5 Pages(1250 words)Essay

What was the most important invention of the 19th Century

...? What was the most important invention of the 19th Century? Prove it. By Insert Presented to Location Date Due         INTRODUCTION                 The most important invention of the 19th century perhaps can be arguably the electricity or simply the lighting of the bulb. The invention of electricity can be traced back to 600 BC but then, we cannot say electricity by this time was commercial or used in homesteads the way it is evident right now. It then follows that the invention of electricity actually came into being the day the bulb was lit, or in other words the day mainstream use of electricity took...
3 Pages(750 words)Essay

Evolution of the 19th Century European Paintings

...Evolution of the 19th Century European Paintings It is vital to ponder at early definitions of the term "art" to best understand how the role of art has evolved. During the 11th to 12th century, art was defined as "skill at doing anything as a result of knowledge and practice." This was taken from the Oxford English Dictionary. At a given time, a medieval painter conceived the understanding of an artist to be the same as craftsman. Very little has changed by the end of the 16th century and later during the time of Holbein and Rubens, art was still viewed as a set of expertise, valued as essentially a source of livelihood. However, towards the age of...
5 Pages(1250 words)Term Paper

Technological the 19th Century Western Imperialism which Western nations expanded was moderate. This is according to the book written by Jeremy Black. Most of the global inhabitants had not had a chance to see Europe and Europeans were not part of major conflicts in the world. Nevertheless, transformations in technology were evident in the mid 19th century and this was in various fronts like firepower, communications and medicine. With these, Europe was now in a vantage position to take over control of a big percentage of the world. This expansion of Europe was especially important in both the 18th and 19th centuries, to create a platform for...
6 Pages(1500 words)Essay

19th Century

...The Biology of Psychology al Affiliation The Biology of Psychology Pierre Cabanis, a French psychologist, pioneered biological psychology in the nineteenth century (Leahey, 2004). Cabanis proposed a number of theories and ideas on how the human brain functions. A significant theory that came into being during the 19th century is the theory of unconscious among other theories (Leahey, 2004). The unconscious refers to the processes that occur spontaneously in the human mind, including motivation, memory, and thought processes. This is an interesting concept because human beings may need to understand why individuals do various actions while asleep or in coma (Leahey, 2004). This discussion will consider the explanation of the theory... of...
1 Pages(250 words)Assignment

Most important ideas/trends/events of the 19th century

...Lecturer Essay # The most important ideas, events and trends of the 19th Century The second Industrial Revolution The second industrial revolution, which started around 1870, was a major breakthrough in major fields during the 19th century. As noted in the article by Lauren Axelrod (2014), this revolution led to the creation of new products, bigger factories and larger markets. This revolution is considered to be one of technology, especially in the area of metals, electricity and chemicals. Iron, which was previously the main metal in use, was replaced by steel. More efficient machines and railroads were created. Germany, which is...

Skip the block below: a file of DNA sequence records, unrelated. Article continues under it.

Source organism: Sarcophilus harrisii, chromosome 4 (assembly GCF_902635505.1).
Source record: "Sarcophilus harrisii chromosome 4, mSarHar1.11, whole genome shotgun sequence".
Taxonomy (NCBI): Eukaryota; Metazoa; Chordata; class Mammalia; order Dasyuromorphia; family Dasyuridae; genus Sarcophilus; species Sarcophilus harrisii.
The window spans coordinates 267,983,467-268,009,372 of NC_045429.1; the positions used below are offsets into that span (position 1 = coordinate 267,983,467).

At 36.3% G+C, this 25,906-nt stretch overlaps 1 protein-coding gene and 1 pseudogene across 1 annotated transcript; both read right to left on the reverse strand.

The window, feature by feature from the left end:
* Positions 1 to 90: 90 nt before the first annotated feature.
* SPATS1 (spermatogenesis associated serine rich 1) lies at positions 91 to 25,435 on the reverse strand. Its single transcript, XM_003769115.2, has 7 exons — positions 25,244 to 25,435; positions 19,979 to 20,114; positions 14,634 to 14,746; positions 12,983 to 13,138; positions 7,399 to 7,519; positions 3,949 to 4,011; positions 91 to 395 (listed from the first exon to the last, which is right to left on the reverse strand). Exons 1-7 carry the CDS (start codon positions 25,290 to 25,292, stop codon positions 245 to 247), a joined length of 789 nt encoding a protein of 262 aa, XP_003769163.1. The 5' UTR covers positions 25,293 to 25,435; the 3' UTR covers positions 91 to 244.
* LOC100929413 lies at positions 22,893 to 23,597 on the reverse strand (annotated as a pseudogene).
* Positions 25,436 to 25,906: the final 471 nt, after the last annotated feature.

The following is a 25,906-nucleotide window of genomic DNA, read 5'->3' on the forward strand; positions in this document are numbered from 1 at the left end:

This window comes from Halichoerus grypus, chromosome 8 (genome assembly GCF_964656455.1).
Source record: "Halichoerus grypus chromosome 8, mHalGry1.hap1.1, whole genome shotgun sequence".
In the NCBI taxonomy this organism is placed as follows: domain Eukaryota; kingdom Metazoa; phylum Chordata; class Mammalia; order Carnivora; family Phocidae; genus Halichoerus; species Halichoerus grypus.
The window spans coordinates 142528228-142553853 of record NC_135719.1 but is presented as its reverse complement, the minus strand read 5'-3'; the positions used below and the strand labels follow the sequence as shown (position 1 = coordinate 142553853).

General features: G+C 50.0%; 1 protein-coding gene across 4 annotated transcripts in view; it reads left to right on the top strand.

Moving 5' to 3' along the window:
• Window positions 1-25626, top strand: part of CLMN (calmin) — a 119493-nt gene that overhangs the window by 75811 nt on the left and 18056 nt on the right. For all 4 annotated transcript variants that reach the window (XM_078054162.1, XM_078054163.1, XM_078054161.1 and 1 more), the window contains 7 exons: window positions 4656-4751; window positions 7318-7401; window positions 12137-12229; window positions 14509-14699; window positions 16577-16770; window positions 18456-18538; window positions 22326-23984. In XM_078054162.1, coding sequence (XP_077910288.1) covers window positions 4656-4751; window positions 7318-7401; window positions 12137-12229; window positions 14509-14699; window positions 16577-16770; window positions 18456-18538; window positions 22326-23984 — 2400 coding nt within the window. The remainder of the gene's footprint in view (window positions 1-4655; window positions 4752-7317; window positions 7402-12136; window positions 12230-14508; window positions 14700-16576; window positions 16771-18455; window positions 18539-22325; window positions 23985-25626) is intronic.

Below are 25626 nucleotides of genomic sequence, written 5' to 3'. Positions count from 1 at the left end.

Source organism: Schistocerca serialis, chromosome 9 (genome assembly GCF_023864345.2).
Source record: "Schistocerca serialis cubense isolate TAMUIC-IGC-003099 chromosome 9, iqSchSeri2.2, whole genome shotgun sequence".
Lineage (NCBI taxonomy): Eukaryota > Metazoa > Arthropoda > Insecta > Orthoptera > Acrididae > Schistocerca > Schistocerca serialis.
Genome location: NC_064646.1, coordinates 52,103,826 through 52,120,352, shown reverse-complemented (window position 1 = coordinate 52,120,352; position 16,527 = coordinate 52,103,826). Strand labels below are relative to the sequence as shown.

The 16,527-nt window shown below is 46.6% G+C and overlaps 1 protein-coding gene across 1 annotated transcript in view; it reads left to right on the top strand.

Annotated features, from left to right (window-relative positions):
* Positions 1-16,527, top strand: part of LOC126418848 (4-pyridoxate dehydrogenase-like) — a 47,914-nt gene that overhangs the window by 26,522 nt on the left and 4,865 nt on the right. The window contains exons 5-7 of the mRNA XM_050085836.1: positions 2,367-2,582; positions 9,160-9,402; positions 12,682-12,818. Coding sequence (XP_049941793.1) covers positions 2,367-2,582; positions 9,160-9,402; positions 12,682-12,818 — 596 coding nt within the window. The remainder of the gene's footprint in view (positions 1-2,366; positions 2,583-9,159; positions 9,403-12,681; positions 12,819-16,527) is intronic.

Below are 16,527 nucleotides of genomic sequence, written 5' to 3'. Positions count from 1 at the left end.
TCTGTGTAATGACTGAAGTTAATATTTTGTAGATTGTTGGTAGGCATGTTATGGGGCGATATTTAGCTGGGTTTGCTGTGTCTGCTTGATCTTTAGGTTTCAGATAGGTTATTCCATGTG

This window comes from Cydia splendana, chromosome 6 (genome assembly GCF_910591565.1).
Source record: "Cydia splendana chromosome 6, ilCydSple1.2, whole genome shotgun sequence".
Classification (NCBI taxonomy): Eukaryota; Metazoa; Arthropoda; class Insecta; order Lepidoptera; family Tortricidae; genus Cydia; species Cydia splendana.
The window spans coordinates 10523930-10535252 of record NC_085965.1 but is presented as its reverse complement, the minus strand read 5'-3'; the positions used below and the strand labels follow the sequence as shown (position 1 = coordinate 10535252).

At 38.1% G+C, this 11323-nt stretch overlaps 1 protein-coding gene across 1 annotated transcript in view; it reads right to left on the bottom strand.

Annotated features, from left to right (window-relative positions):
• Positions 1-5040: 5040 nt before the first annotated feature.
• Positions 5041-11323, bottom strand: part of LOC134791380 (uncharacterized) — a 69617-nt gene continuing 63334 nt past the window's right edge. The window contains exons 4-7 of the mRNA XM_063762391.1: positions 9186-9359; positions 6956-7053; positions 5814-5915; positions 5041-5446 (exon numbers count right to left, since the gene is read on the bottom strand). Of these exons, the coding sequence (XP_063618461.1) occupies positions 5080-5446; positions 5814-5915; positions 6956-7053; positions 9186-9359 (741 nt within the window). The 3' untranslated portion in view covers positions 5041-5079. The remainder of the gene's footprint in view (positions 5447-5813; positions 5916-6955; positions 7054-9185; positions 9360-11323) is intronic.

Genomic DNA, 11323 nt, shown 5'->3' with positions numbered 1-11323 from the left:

2 Pages(500 words)Essay

Discuss the economic and political motives for European expansion into Africa in the 19th Century

...The economic and political motives for European expansion into Africa in the 19th Century Nineteenth Century was not the beginning of European expansion across the globe as Europe had been extending its power across continents ever since the maritime expansion and rise of capitalist economy in the 15th and 16th centuries. Portugal was the key player, according to Inikori, especially with its control of West Africa which provided slaves for the Southern plantations of America and the Caribbean sugar plantations. The slave trade that existed since the 15th century is...
2 Pages(500 words)Essay

The European Union Expansion

..., democracy – in varying degrees– is now a universal trend amongst European states. In fact liberal democracy, best expressed by the states of Western Europe with entrenched democratic traditions, is quickly becoming the standard for the continent. Democratic norms and rules have subsequently been established through a pan-European legal framework, the European Union (Almond et al 2002). The Treaty of Rome, signed in March of 1957, proposed a common European economic market throughout the European Economic Community. Historically-speaking this was perhaps the most important precursor to the integration of Europe...
8 Pages(2000 words)Research Paper
sponsored ads
We use cookies to create the best experience for you. Keep on browsing if you are OK with that, or find out how to manage cookies.

Let us find you another Term Paper on topic The Most Important Cause of European Imperial Expansion in the 19th Century for FREE!

Contact Us